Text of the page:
The U.S. Supreme Court could announce as soon as Monday how it’s handling a landmark legal fight over Wisconsin’s gerrymandered political map, which has helped lock in legislative majorities for the GOP since it took power in 2011. The key legal question: Can a set of political districts be so stacked toward one party that it violates the Constitution? Until the court speaks, that is unsettled law. But while the law is uncertain, the politics are quite clear. Legislative boundaries like Wisconsin’s present a stark civics question: How meaningful are elections when control of the legislature in a competitive state is largely predetermined by the way the districts are drawn?
There have now been three big election cycles since the current Wisconsin map took effect, featuring three very different outcomes at the top of the ticket.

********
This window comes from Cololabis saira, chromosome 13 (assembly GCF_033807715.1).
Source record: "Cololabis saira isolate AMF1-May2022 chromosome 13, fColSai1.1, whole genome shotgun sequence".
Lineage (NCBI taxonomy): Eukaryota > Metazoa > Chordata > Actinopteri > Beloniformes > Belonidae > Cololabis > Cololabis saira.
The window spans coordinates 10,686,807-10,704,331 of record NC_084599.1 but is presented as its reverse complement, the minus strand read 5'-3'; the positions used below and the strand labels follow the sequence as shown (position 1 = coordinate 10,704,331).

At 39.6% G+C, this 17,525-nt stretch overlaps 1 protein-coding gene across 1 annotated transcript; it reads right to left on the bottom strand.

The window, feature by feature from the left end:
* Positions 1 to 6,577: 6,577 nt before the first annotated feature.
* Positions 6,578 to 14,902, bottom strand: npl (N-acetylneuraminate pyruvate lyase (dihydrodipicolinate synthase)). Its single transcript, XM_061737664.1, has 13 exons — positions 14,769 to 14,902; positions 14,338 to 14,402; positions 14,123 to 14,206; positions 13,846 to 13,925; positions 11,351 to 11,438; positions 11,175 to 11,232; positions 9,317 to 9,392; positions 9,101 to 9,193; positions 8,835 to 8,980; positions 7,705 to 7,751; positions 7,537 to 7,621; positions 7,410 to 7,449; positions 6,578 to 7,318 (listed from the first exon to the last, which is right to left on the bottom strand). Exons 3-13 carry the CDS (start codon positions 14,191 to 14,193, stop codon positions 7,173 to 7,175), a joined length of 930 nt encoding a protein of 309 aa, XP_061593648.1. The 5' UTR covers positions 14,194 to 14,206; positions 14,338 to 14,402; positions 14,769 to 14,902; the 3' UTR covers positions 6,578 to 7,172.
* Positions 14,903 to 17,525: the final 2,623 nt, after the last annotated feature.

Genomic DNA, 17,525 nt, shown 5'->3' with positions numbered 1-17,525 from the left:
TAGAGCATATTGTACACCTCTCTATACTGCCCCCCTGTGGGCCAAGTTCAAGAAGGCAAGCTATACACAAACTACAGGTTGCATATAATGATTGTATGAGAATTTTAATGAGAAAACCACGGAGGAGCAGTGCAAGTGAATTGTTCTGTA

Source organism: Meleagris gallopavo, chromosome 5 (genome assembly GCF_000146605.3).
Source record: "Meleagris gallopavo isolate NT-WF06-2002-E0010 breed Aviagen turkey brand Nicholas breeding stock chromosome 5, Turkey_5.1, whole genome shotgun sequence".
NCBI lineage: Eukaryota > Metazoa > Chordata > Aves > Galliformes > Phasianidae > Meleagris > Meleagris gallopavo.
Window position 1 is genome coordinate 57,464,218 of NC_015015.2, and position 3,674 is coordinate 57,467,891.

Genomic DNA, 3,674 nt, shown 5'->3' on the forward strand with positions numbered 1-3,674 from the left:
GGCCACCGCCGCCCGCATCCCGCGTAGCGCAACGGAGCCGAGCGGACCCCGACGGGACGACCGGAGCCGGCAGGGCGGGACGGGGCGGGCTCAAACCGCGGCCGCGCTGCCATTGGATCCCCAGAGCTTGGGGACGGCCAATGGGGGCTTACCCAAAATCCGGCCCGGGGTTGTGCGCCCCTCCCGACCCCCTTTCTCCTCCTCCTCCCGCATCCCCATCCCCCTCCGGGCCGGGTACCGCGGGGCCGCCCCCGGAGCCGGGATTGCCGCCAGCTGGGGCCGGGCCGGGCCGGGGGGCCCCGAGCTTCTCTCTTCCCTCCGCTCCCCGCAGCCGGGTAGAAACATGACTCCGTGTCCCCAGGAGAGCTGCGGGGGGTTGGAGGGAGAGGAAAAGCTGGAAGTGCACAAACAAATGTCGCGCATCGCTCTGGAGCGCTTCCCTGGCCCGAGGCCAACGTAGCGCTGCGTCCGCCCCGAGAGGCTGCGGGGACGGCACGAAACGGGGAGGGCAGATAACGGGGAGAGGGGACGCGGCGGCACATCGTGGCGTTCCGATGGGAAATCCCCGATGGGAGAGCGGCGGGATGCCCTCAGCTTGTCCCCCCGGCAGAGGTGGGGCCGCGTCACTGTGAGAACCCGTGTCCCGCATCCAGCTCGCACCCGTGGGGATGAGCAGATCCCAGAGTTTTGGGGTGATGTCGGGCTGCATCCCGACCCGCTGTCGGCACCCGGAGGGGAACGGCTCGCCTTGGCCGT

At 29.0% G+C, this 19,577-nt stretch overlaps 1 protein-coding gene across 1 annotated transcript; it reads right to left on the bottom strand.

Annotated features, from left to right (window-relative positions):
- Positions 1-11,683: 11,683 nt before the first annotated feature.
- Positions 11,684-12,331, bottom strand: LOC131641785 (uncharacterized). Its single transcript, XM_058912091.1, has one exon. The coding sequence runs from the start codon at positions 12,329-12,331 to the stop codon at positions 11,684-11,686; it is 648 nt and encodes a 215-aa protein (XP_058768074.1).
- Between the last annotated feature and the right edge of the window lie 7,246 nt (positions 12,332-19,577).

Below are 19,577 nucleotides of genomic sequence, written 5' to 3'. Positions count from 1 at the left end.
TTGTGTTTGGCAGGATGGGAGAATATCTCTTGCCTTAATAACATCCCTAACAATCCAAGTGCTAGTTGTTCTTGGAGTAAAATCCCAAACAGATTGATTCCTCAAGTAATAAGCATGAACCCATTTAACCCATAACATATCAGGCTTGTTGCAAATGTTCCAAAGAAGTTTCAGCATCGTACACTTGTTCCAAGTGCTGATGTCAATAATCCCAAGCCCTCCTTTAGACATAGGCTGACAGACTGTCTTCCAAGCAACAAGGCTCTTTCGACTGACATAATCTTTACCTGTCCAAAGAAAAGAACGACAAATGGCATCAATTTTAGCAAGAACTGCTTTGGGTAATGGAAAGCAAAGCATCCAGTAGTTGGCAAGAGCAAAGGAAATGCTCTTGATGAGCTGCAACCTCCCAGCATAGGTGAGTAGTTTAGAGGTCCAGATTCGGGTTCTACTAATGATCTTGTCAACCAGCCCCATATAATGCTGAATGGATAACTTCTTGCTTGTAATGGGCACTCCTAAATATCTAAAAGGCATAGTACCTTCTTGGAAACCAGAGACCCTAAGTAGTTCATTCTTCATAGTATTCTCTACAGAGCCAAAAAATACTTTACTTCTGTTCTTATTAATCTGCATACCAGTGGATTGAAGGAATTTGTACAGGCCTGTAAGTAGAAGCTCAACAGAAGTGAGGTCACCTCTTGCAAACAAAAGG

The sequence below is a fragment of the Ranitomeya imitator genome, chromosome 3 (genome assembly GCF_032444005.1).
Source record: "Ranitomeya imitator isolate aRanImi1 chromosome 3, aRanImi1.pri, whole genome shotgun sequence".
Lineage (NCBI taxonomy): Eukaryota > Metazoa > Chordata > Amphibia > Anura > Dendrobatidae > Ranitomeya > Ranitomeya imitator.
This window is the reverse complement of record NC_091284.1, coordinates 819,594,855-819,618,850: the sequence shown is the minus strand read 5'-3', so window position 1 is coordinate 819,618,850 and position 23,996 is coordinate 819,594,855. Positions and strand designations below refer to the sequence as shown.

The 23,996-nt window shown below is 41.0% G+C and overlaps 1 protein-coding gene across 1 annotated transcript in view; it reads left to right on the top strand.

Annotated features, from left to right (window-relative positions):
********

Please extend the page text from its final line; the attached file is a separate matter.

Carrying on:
In 2012, President Barack Obama, a Democrat, carried the state by 7 points.
In 2014, Gov. Scott Walker, a Republican, carried the state by 6 points.
And in 2016, the two parties finished in a virtual tie for president, with Republican Donald Trump beating Democrat Hillary Clinton by less than a point.
But these partisan shifts had little effect on the battle for the 99-seat state Assembly, where the GOP’s margin of control has averaged more than 20 seats under the lopsided map Republicans drew in 2011. All the numbers show that the GOP’s advantage is real, it is large and it is much bigger than it was under the previous map.
Full Article: Wisconsin waits to hear from Supreme Court on political maps.